Around the world on solar rays (and Kiwi ingenuity)

By Jarrod Booker

The world's largest solar boat has 537sq m of solar panels, lithium ion batteries and high efficiency electric motors. Photo / Supplied
The world's largest solar boat has 537sq m of solar panels, lithium ion batteries and high efficiency electric motors. Photo / Supplied

A New Zealand firm is enjoying its moment in the sun after a vessel it designed became the first to travel around the world on solar energy.

Auckland-based LOMOcean Design has thrust into the forefront of the global clean energy movement with the innovative design that enabled the MS Turanor PlanetSolar to be the first vehicle to complete a circumnavigation without using wind or fossil fuels.

The catamaran finished the 60,019km journey in Monaco last week after 584 days of travel.

It required just 23 kilowatts of power to drive the 90 tonne vessel at 6 knots - it would take more than double that power to air condition the boat.

"We were given a very small amount of power, and we had to make this thing go around the world," said LOMOcean Design director Andre Moltschaniwskyj.

"We think Turanor PlanetSolar is another Kiwi maritime and technological triumph of historic importance.

"The boat may have been built in Germany and crewed by French, Swiss and Germans, but the smart thinking that made it a reality happened in New Zealand and we are very proud of that."

The mission was the brainchild of Swiss engineer Raphael Domjan, who worked with German businessman Immo Stroher and LOMOcean Design to create the vessel launched in March 2010 in the shipyards of Germany's Knierim Yachtbau.

Mr Moltschaniwskyj and his colleagues had to come up with the optimal design for the light carbon vessel and incorporate 537sq m of solar panels, lithium ion batteries, high efficiency electric motors and a propulsion system.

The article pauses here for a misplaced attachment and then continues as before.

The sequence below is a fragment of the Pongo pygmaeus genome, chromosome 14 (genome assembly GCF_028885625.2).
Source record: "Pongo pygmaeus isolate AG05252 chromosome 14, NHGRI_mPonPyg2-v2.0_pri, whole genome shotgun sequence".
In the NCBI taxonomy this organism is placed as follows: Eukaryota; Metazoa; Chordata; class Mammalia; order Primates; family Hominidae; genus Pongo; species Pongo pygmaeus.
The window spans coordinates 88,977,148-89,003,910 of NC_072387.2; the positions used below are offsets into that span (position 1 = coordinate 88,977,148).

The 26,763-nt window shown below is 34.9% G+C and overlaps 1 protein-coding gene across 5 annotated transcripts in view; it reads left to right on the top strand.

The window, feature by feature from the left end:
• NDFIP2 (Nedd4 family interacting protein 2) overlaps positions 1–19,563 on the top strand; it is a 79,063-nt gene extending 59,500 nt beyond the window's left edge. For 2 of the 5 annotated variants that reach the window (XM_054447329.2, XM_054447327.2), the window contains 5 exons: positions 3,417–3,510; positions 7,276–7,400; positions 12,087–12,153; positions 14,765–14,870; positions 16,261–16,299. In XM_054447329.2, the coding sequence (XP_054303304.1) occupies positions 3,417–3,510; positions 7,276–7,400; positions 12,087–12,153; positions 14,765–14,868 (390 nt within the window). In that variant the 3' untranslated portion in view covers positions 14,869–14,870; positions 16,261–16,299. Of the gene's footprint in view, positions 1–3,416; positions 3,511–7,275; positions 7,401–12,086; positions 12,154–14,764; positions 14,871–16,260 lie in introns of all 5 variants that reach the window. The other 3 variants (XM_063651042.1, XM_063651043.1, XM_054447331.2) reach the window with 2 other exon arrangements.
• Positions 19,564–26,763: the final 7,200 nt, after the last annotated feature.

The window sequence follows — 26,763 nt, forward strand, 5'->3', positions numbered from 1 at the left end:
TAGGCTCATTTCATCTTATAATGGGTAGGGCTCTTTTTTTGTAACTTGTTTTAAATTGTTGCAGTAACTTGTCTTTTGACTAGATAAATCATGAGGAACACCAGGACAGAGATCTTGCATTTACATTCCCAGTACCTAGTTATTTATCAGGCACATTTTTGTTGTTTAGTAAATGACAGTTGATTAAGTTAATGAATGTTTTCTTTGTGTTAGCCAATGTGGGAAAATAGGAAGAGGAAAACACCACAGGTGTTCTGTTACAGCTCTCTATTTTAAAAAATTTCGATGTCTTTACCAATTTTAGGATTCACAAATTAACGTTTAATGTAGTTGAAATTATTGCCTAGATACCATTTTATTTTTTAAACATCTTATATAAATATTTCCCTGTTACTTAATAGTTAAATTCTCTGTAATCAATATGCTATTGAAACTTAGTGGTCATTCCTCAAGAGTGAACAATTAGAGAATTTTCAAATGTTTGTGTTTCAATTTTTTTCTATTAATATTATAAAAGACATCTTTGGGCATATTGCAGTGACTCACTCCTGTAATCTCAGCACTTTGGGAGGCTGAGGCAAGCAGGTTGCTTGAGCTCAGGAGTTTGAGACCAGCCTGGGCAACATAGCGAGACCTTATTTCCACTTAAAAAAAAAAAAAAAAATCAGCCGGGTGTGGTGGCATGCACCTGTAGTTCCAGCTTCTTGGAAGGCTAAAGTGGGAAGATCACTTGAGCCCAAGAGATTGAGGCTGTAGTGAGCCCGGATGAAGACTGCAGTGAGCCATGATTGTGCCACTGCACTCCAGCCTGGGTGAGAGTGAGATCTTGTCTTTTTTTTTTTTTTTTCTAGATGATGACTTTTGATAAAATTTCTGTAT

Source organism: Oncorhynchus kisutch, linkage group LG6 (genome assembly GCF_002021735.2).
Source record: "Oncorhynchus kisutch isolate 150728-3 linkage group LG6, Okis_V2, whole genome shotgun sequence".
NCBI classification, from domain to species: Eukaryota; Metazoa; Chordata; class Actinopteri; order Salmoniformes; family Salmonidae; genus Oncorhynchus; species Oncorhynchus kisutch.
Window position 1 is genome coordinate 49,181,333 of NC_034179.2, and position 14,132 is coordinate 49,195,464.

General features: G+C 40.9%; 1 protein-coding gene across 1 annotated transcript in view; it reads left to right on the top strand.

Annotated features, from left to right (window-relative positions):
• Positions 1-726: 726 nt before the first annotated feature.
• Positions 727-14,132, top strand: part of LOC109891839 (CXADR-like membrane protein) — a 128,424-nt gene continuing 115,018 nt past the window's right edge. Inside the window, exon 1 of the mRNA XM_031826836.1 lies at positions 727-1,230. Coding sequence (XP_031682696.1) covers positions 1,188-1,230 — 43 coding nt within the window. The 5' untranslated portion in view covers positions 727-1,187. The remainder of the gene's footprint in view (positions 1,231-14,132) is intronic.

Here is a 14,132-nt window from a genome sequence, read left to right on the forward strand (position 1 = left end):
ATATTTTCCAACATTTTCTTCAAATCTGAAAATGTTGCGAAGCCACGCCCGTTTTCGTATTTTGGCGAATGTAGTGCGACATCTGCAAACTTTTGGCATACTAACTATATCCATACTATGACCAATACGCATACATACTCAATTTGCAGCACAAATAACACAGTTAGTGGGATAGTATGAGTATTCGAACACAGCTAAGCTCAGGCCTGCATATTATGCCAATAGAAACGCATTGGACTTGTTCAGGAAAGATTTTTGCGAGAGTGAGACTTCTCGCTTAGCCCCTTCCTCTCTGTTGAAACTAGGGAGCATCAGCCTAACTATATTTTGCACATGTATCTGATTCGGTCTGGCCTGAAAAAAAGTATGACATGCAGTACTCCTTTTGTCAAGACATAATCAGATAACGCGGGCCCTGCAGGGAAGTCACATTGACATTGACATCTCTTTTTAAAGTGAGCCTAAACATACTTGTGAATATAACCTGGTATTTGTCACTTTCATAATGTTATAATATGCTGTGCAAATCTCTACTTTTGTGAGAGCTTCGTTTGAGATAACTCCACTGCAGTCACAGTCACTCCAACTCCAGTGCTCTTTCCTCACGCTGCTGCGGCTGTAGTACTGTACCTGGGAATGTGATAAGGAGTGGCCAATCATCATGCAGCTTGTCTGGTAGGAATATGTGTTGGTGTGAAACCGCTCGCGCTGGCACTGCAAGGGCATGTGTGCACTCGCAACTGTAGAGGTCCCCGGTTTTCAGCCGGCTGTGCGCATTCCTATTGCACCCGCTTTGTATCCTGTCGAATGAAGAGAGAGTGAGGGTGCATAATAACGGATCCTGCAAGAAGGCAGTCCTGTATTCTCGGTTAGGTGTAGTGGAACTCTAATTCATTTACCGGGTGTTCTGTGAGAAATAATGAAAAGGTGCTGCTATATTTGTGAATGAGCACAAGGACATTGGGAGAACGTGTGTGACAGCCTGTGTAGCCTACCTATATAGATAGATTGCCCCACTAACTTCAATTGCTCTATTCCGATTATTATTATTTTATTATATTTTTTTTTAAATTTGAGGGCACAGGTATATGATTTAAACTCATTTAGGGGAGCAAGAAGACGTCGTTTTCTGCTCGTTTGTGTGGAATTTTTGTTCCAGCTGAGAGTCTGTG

"The major design challenge was to take a relatively tiny and inconsistent supply of energy and as efficiently as possible convert that energy into propelling the boat across oceans."

When the sun was not out, the vessel had to rely on what energy was stored in its batteries or wait for the sun to come out again to recharge.

Mr Moltschaniwskyj said his firm wanted to build interest in the likes of short-haul ferries that used a combination of solar and wind power "to highlight that you don't need to burn diesel".

"In terms of using solar power for significant transport ... it's still very much in its infancy.

"There is a very, very small amount of electricity available, so you have to learn how to use it very wisely."

A lack of sunshine hours was one of the reasons the Turanor PlanetSolar did not visit Auckland on its journey around the world - it went only as far south as Brisbane.

Now that the Turanor PlanetSolar's mission is complete, it may be used for scientific purposes or even sold as a luxury 'green' yacht.

VITAL STATISTICS

* Name: MS Turanor Planetsolar
* Length: 31 metres (35m with flaps)
* Width: 15m (23m with flaps)
* Weight: 95 tonnes
* Surface area of solar modules: 537m2
* Average engine consumption: 20 kilowatts (26.8 HP)
* Crew: 4 persons
* Number of people that can go on board: 40.

- NZ Herald

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